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As the three texts reviewed here reveal, the heritage of the Soviet Gulag, a vast network of “corrective” facilities that stretched into the most unforgiving extremes of Soviet geography, is difficult not just because it attests to a decades-long regime of incarceration and organized state sponsored violence. It is also difficult because traces of that past live on in the present: in the lonely barracks and watchtowers that haunt Gulag landscapes; in the demographic composition of former Gulag towns, where many current residents are descendants of former prisoners and former guards; in the spontaneous memorials and state-sponsored museums; and in the memory of Gulag survivors, many of whom were instructed upon their release never to speak about their experiences.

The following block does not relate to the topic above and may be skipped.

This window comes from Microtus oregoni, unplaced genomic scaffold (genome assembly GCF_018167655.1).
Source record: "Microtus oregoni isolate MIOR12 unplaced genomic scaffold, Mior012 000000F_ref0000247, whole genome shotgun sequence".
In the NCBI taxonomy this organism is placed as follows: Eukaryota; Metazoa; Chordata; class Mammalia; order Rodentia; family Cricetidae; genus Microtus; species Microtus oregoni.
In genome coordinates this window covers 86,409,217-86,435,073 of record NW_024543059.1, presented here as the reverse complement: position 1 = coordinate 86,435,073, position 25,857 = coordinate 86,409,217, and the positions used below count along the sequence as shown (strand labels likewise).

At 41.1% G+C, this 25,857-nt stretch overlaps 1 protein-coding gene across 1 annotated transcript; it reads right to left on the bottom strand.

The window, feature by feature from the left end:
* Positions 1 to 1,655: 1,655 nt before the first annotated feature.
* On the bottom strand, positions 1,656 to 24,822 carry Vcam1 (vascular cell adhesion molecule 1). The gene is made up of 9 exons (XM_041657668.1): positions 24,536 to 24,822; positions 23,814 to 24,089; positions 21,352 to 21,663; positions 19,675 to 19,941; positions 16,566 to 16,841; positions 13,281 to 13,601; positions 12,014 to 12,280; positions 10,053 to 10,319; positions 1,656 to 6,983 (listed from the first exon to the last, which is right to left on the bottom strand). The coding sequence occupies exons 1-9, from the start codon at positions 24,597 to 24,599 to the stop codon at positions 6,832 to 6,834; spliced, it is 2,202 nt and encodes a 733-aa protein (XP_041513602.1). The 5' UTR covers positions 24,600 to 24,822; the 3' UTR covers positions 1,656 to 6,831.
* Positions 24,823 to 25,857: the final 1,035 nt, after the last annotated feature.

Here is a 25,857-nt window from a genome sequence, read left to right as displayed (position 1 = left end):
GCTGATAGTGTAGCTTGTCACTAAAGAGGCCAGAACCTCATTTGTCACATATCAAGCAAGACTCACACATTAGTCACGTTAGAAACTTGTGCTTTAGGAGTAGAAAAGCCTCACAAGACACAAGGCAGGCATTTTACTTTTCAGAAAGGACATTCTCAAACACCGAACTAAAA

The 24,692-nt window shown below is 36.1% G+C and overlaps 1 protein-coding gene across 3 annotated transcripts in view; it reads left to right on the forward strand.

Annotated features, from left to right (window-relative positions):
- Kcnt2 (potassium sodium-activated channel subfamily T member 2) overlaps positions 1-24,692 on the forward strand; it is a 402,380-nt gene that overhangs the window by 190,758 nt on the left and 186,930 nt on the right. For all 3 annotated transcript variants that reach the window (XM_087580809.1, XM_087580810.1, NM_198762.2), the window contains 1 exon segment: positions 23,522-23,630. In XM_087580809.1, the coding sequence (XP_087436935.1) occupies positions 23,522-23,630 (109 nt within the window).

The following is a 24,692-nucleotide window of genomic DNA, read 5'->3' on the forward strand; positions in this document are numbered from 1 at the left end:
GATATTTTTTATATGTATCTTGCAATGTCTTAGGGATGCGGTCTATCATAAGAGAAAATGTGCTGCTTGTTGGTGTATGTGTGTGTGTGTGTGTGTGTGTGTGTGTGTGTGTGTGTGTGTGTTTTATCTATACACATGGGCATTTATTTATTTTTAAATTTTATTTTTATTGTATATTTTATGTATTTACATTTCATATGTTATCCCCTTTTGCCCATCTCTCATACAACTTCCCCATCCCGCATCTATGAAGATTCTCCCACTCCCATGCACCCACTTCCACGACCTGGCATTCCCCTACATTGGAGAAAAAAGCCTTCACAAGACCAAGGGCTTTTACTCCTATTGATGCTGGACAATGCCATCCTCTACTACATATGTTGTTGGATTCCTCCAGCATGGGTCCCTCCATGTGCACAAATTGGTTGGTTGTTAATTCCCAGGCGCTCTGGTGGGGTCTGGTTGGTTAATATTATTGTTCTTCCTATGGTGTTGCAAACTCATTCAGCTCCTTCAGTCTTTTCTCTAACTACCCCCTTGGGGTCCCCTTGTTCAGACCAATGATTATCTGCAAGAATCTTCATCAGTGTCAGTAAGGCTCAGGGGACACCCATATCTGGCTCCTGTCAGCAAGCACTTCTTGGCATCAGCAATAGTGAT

Legacies of the Gulag, State Violence, Incarceration, Oral History, Forced Labor, Redemption, Resettlement, Soviet Project, Soviet Temporality, Collective Trauma, Haunted Landscape, Eveny, Ghosts of the Past
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